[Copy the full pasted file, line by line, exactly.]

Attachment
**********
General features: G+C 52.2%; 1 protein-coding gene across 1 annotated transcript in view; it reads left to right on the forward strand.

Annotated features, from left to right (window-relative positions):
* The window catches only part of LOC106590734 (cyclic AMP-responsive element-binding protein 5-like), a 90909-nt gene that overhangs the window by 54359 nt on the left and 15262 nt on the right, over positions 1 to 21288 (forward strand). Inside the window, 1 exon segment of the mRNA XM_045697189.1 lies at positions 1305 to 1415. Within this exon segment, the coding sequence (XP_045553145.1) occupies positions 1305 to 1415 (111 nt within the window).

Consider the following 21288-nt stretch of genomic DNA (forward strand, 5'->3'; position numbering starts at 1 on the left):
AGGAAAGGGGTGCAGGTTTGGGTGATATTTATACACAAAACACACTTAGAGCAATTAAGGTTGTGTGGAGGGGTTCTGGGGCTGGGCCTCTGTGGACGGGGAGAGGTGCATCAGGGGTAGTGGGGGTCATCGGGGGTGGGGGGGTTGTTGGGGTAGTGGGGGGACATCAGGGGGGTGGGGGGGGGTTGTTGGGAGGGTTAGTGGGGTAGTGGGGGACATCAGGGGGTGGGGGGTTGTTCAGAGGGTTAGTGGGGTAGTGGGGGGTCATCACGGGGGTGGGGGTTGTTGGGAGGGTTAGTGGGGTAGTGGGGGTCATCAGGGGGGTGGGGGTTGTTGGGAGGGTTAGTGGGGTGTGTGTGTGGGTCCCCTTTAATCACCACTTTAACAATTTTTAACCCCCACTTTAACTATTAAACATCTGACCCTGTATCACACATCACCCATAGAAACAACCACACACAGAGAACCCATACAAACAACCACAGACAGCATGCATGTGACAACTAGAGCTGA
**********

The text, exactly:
General features: G+C 52.2%; 1 protein-coding gene across 1 annotated transcript in view; it reads left to right on the forward strand.

Annotated features, from left to right (window-relative positions):
* The window catches only part of LOC106590734 (cyclic AMP-responsive element-binding protein 5-like), a 90909-nt gene that overhangs the window by 54359 nt on the left and 15262 nt on the right, over positions 1 to 21288 (forward strand). Inside the window, 1 exon segment of the mRNA XM_045697189.1 lies at positions 1305 to 1415. Within this exon segment, the coding sequence (XP_045553145.1) occupies positions 1305 to 1415 (111 nt within the window).

Consider the following 21288-nt stretch of genomic DNA (forward strand, 5'->3'; position numbering starts at 1 on the left):
AGGAAAGGGGTGCAGGTTTGGGTGATATTTATACACAAAACACACTTAGAGCAATTAAGGTTGTGTGGAGGGGTTCTGGGGCTGGGCCTCTGTGGACGGGGAGAGGTGCATCAGGGGTAGTGGGGGTCATCGGGGGTGGGGGGGTTGTTGGGGTAGTGGGGGGACATCAGGGGGGTGGGGGGGGGTTGTTGGGAGGGTTAGTGGGGTAGTGGGGGACATCAGGGGGTGGGGGGTTGTTCAGAGGGTTAGTGGGGTAGTGGGGGGTCATCACGGGGGTGGGGGTTGTTGGGAGGGTTAGTGGGGTAGTGGGGGTCATCAGGGGGGTGGGGGTTGTTGGGAGGGTTAGTGGGGTGTGTGTGTGGGTCCCCTTTAATCACCACTTTAACAATTTTTAACCCCCACTTTAACTATTAAACATCTGACCCTGTATCACACATCACCCATAGAAACAACCACACACAGAGAACCCATACAAACAACCACAGACAGCATGCATGTGACAACTAGAGCTGA